Casual gamer review: Guild Wars 2 (part: the first)
I work a lot, and that sometimes means I travel far from my gaming PC. I’m also married, which is wonderful, but it does weigh on how my free time gets allocated. Then come the other commitments—things like writing comics and blog posts… So I don’t get to game quite as much as I used to.
Under those constraints, you would think that I’d prefer games that lend themselves to “snacking” behaviors—short, satisfying bursts of play—as opposed to games that require an investment of time; games that are diametrically opposed to MMO’s. But I’ve always been a fan of fantasy themes, and the character development mechanics of pen and paper role-playing games, and the most easily accessible confluence of those, given my aforementioned challenges, are MMORPG’s.
I’ve sampled many massively multi-player games. Some I’ve played for a month or two, others for just a few days. In the case of one notable game, I “dabbled” somewhat extensively for about four years, alongside 12 million other folk (to quote Villager #3: “I got better”). All of these experiences, (gaming, working, writing, marriage…) have helped me to come up with personal criteria that, well, until right now, were somewhat ill-defined, but that help me choose games that pay good returns on my investment of time.
For my money (for my time, that is), a good MMO will reward me frequently, hitting that Pavlovian sweet spot several times an hour. It will challenge me, but not sadistically. It will offer me alternatives to large-scale, organized play, as avenues to advance my character after achieving max level. It will have interesting mechanics, but not demand three credits of college statistics and a night school Excel competency course to master. It will be visually and aurally stunning, because those things matter to me.
I could keep going, but that’s already a lot to ask of a game, and its not surprising that many games can’t satisfy half of those expectations. Guild Wars 2, however, satisfies them all, and more.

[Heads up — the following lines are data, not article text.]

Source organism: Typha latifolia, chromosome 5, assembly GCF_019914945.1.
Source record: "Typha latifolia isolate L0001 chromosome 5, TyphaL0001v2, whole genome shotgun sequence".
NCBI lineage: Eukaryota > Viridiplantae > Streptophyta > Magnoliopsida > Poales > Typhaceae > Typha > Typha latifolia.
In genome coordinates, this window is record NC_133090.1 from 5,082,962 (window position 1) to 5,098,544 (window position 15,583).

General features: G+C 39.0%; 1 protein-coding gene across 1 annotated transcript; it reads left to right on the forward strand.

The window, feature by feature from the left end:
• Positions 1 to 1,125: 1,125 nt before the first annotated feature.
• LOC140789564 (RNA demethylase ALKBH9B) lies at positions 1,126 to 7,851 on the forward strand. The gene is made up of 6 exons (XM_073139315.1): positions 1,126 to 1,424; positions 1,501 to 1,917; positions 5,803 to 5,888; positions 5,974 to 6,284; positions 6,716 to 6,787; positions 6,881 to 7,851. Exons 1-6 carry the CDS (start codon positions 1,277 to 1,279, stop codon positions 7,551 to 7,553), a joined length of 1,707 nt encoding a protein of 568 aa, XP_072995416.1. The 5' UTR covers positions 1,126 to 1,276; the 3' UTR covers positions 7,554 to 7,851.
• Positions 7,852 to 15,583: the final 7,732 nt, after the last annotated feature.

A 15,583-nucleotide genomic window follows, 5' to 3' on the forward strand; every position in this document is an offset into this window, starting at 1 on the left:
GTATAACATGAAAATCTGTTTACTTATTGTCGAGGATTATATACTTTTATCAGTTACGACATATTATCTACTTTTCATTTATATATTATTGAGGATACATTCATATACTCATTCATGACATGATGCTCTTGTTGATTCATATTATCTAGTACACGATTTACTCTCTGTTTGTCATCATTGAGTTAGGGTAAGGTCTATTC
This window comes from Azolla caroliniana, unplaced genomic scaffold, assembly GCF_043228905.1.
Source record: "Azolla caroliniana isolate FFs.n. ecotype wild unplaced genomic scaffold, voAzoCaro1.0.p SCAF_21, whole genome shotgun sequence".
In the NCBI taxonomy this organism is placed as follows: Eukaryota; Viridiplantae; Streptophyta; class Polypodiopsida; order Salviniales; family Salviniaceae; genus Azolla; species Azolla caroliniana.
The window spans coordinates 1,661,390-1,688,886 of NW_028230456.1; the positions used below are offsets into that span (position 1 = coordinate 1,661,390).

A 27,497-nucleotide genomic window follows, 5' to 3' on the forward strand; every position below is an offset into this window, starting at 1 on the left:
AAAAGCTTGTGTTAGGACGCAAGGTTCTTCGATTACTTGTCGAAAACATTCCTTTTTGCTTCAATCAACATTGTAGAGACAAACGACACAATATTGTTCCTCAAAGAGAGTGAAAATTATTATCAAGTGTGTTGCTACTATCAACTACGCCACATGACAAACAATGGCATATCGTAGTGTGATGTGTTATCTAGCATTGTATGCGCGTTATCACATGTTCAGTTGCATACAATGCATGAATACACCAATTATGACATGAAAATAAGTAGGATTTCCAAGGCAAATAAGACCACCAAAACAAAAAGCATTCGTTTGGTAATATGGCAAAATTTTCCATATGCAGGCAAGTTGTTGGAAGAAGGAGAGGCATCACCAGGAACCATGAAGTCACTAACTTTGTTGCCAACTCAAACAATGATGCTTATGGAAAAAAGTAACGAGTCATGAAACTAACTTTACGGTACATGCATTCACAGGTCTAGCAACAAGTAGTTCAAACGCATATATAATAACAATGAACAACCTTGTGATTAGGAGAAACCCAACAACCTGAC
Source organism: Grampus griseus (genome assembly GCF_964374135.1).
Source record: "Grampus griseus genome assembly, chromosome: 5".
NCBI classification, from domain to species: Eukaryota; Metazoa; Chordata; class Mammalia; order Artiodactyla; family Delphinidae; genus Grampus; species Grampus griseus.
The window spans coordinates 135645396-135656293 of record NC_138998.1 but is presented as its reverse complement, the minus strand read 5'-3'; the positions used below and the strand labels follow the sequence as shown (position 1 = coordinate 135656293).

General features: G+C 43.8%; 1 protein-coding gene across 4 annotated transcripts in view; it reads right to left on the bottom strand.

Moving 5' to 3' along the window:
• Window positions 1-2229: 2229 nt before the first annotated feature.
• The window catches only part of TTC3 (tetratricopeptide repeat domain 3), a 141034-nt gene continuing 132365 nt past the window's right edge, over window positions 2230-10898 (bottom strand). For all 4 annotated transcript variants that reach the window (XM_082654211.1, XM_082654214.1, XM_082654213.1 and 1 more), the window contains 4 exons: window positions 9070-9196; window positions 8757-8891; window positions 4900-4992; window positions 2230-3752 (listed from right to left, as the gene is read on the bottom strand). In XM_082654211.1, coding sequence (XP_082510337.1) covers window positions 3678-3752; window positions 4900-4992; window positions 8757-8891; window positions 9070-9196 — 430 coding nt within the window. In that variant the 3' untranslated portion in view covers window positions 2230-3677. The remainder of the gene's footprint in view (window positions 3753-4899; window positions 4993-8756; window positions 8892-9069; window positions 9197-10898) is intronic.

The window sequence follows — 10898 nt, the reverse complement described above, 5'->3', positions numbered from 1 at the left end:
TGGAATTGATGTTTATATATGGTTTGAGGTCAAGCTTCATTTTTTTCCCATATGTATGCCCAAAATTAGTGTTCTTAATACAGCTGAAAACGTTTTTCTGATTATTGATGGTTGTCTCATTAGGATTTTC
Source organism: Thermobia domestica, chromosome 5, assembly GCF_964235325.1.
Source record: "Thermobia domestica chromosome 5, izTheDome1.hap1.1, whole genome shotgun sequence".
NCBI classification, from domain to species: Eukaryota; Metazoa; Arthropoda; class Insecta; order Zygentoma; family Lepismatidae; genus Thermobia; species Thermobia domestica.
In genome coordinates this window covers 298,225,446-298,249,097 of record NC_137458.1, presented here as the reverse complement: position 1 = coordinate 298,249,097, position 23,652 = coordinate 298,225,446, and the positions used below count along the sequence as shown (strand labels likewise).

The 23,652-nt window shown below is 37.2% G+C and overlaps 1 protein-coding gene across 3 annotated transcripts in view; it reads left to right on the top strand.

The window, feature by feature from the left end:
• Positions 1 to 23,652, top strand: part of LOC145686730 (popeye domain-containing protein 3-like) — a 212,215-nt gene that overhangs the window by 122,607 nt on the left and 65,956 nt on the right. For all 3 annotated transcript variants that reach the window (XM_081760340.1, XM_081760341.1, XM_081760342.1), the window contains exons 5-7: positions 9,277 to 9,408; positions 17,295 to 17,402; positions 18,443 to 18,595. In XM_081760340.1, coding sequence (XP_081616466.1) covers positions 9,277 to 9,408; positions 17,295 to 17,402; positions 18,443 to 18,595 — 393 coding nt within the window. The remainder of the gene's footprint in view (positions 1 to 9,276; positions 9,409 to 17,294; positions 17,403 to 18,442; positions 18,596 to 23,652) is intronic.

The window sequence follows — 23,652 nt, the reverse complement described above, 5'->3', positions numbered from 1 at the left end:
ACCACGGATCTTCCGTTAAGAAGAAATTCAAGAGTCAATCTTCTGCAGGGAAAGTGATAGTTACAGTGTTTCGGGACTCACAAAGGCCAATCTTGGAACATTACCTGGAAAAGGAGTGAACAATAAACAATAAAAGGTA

I had been reluctant to try Guild Wars 2. The first one hadn’t moved me. I was experiencing some post-Skyrim, post-ThatOneReallyBigFantasyMMO sword and sorcery fatigue. I had avoided most media about the game—I resented the pervasive hype for it on practically every MMO-related site. I didn’t preorder, play in the beta, or during early release. I picked it up on a whim, while experiencing a lull in my enjoyment of another game, and I’m glad I did.
Guild Wars 2 does a lot of things right by this casual player.
Take PVE questing, for instance. Rather than picking up a quest by talking a “!”-festooned NPC, completing a singular, repetitive task, and then returning to the now “?”-adorned NPC for your reward, Guild Wars 2 quests are tied to entire areas. As you enter a questing zone, you are immediately granted the relevant quest. And rather than having a singular objective, like “Kill boars and bring me 10 boar hearts”(which may necessitate killing like 30 boars, because WTF, everyone knows only 1 in 3 boars have hearts), a single quest might be equally accomplished by killing monsters, healing nearby NPCs, collecting resources, or interacting with the environment in a variety of ways. And when you finish, your reward arrives through in game mail, along with a message of thanks. If you choose to seek out the quest giver (who is generally within the radius of the quest area), they’ll also sell you upgrades, for a job well done. Questing in Guild Wars 2 never feels as stale as in that other game, and I haven’t yet felt like I’m forced to grind to make any progress